Britain and its seasons were perfect for Forza Horizon 4


Playground Games' Ben Penrose tells Stevivor why.

Playground Games’ Ben Penrose, Art Director on Forza Horizon 4, sat down with Stevivor to discuss the festival’s latest location alongside its weekly, changing seasons.

“There are some good reasons as for why it’s set in Britain,” Penrose said. “We were coming to a point where we were making a final decision on the location and we had a couple of other threads going on at the same time. And one of them was an R&D project that’d been going on for a couple of game cycles.

“We wanted to do the dynamic seasons thing for a while right, so maybe we had been talking about way, all the way back to the historical period, and it was always a thing that was held slightly unachievable based on what we were able to do with the tech at the time.

“When we got to that point with this game, with the decision on the location, we actually finally got to the point where we were pretty happy that the tooling was ready. And at the point, because not every location in the world is subject to seasonal difference. Britain’s got a whole heap of stuff there. I mean, we are pretty exposed to all the kinds of seasonal changes you expect. So, you get all those amazing colors in the autumn. We got a pretty healthy amount of snow over the past couple of winters and pretty good summers.

“Essentially, it was we got to the point where knew we could do the seasons thing and we also were making a decision on the location and there was something about doing Britain as well, which obviously appeals to us as a British developer in a particular way. And it felt like an opportunity that was far too good to pass up, really, hence the decision.”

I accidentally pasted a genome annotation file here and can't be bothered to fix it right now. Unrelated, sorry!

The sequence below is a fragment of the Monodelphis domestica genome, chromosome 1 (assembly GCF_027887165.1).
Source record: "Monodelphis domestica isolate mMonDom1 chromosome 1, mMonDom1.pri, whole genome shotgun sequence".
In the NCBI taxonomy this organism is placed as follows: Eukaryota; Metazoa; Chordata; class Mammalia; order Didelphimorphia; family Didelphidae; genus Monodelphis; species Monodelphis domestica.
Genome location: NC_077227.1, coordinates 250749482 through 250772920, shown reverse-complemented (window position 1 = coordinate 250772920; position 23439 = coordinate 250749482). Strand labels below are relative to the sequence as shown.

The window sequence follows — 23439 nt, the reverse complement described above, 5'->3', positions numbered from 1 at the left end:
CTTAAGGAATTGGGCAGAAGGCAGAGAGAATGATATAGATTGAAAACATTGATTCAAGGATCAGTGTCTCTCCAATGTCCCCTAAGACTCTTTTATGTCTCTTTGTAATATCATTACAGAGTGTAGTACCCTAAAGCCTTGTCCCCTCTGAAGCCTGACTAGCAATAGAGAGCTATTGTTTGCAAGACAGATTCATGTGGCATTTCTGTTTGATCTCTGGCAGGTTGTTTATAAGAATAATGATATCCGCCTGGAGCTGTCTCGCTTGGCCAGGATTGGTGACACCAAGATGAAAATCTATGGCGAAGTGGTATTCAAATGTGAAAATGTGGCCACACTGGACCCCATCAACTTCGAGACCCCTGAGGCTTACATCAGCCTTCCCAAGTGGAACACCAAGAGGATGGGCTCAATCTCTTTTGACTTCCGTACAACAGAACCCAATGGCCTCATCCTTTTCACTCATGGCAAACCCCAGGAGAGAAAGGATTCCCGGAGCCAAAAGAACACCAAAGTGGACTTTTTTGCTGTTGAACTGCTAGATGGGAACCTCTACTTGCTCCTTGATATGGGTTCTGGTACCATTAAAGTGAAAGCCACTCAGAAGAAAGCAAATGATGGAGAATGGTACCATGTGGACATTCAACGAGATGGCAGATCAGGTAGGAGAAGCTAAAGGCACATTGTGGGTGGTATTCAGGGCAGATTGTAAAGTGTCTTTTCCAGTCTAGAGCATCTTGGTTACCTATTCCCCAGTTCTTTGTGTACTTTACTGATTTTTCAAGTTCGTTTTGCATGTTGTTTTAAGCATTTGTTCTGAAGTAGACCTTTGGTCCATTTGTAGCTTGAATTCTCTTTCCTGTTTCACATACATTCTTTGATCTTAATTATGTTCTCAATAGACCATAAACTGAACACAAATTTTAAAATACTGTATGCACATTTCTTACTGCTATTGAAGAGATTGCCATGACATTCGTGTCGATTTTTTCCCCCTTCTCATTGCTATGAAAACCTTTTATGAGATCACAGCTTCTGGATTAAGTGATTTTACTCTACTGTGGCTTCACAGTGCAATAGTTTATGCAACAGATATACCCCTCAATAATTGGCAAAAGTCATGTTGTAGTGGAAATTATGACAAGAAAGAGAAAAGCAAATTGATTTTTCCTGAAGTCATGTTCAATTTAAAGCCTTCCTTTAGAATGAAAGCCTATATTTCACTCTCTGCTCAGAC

Penrose told Stevivor that Blizzard Mountain, a piece of Forza Horizon 3 DLC, was heavily weather-focused, but not tied to the development of the seasonal Forza Horizon 4.

“In all honesty, it was pretty unrelated,” he said. “We definitely learned a lot when it came to snow. It’s like a snow implementation in our game. And that, you always learn from whatever it is you do in the past and there is stuff that we took from our learnings on that game that we brought into the winter implementation in Horizon 4.”

Penrose said that Blizzard Mountain was really all about snow, but Forza Horizon 4 is about many more aspects of the winter season.

“There’s also a bunch of stuff that we decided we should do better in that regard as well and that’s what made its way in as well,” Penrose continued. “Snow, in particular, was something that we learned a lot from Blizzard Mountain, but winter in this game is not just about snow. We didn’t want people to be driving around in an environment that felt one-note at any time.

“So every single season, we tried to make sure that there’s a much variety and visual diversity as you would expect in a Horizon game that you’ve played in the past in any season. So you get that more frosty areas towards the south and less snow, more deep snow up in the sort of higher areas of the map. But even the roads, they’re not always highly covered with snow, you’ll get areas where the roads are just wet or slick or slightly icy. There’s a range of experiences.”

Forza Horizon 4 heads to Windows PC and Xbox One on 2 October. The title launches as part of the Xbox Game Pass and Xbox Play Anywhere programs.